Teaming Up On Online Video

This story was also posted on the Post I.T. blog.

By Kim Hart

Two local companies joined forces today in an attempt to give online video its fair share of digital advertising revenue.

Anystream, based in Dulles, provides video production software and content management tools to format videos for media sites. Its most recent high-profile project was to manage NBC's Olympic video coverage on the Internet.

The company announced today its plans to acquire Voxant, based in Reston, which syndicates online video content across thousands of sites and collects advertising revenue for the content producers along the way.

The acquisition joins the complimentary components of the two companies, executives say. The goal is to automate the process of formatting, distributing, and monetizing clips and full-length videos--helping portals and Web sites gain viewers with targetted content while also helping media companies make money off the content they produce. The combined company--the new name has not yet been announced--will also index all the video inventory so users can find content through search engines or a Web site's search function.

"From a technological perspective, the days of appointment TV--the model we've been living with for the past 50 years--is over," said Fred Singer, Anystream chief executive. Instead, video will be watched online, whenever a user wants to watch it.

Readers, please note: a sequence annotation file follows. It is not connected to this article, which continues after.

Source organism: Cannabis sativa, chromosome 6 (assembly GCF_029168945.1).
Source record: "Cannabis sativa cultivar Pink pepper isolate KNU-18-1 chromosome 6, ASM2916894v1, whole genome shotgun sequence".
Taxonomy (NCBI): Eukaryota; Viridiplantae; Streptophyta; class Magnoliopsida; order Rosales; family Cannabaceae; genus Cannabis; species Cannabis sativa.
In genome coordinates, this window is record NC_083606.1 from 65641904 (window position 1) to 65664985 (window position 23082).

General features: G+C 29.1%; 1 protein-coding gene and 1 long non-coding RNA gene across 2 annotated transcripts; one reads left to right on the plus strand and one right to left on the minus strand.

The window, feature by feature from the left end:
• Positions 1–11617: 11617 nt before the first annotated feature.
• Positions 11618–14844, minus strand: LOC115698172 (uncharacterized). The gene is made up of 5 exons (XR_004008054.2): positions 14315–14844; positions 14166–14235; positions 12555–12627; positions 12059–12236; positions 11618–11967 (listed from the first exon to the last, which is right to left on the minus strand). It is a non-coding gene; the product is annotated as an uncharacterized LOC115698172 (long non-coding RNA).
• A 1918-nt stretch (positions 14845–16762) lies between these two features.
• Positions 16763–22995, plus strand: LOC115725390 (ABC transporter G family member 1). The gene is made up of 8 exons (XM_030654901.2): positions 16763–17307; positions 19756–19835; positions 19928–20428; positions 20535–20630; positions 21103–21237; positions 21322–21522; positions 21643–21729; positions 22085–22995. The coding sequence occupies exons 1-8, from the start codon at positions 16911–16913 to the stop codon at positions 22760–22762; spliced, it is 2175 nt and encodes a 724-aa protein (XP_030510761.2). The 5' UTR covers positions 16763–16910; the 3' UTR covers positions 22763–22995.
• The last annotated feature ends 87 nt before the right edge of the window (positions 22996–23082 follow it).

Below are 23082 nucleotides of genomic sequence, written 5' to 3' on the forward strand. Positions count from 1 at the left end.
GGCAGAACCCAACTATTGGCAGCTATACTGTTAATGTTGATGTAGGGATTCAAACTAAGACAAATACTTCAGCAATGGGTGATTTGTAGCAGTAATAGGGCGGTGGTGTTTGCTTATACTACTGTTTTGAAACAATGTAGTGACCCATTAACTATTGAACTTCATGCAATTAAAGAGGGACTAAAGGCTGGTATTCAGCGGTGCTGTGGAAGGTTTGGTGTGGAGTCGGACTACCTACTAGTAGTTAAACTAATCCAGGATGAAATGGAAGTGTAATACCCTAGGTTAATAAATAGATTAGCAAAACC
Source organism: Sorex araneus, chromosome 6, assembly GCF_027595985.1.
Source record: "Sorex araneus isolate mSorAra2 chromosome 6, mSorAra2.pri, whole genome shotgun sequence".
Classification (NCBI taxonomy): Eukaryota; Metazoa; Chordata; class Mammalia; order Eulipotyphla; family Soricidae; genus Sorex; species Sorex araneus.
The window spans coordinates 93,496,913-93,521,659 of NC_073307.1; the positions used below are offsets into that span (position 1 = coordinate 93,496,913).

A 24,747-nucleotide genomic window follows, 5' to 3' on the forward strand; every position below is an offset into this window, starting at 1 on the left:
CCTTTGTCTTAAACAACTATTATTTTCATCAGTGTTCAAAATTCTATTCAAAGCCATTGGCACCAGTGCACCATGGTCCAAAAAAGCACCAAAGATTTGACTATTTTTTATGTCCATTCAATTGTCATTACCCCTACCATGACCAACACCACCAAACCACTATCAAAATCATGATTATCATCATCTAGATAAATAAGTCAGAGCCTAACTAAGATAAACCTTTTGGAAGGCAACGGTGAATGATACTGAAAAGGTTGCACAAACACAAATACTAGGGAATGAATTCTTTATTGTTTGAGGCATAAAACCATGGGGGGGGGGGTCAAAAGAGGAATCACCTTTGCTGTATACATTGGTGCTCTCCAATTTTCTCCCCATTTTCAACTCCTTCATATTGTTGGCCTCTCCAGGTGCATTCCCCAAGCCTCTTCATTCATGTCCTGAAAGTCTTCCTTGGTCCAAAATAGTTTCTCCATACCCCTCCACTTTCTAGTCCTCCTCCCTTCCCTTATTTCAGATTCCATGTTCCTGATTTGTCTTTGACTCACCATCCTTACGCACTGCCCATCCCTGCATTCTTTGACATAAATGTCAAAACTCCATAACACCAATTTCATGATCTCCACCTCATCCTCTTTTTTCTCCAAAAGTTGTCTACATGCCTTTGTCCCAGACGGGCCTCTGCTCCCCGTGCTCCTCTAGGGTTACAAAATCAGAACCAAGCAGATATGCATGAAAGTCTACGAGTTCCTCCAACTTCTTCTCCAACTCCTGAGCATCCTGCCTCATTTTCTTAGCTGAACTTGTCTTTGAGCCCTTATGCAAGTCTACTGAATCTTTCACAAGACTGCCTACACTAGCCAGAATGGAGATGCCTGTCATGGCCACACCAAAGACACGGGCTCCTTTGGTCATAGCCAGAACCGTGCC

Singer and Marcien Jenckes, chief executive of Voxant, had stints at AOL, where they tried to figure out how to move from a portal model to a distribution model. Singer was a founder of the Washington Post Online Service (now

But they're far from being the only ones experimenting in the growing world of online video distribution.

Singer and Jenckes say they have a leg-up on competitors because they already have big-name clients. Voxant manages 2 million licensed video assets from more than 400 content firms, such as MTV, CBS and Reuters, and distributes them to 30,000 affiliate sites. Anystream has about 700 customers including CNN and Discovery Networks. Voxant's technology will help those clients better monetize the content.

Another key difference: The merged company only deals with premium, professionally produced video content, rather than the homemade videos you'll find on YouTube. Singer and Jenckes say that provides a safe, trusted environment for advertisers who aren't comfortable placing their brands next to potentially inappropriate or racy material.

The biggest hurdle up to this point has been scaling the capabilities to attract big advertising budgets.

"The goal is to graduate from being an experiment to being a partner," Singer said.

By Dan Beyers  |  September 23, 2008; 5:00 AM ET
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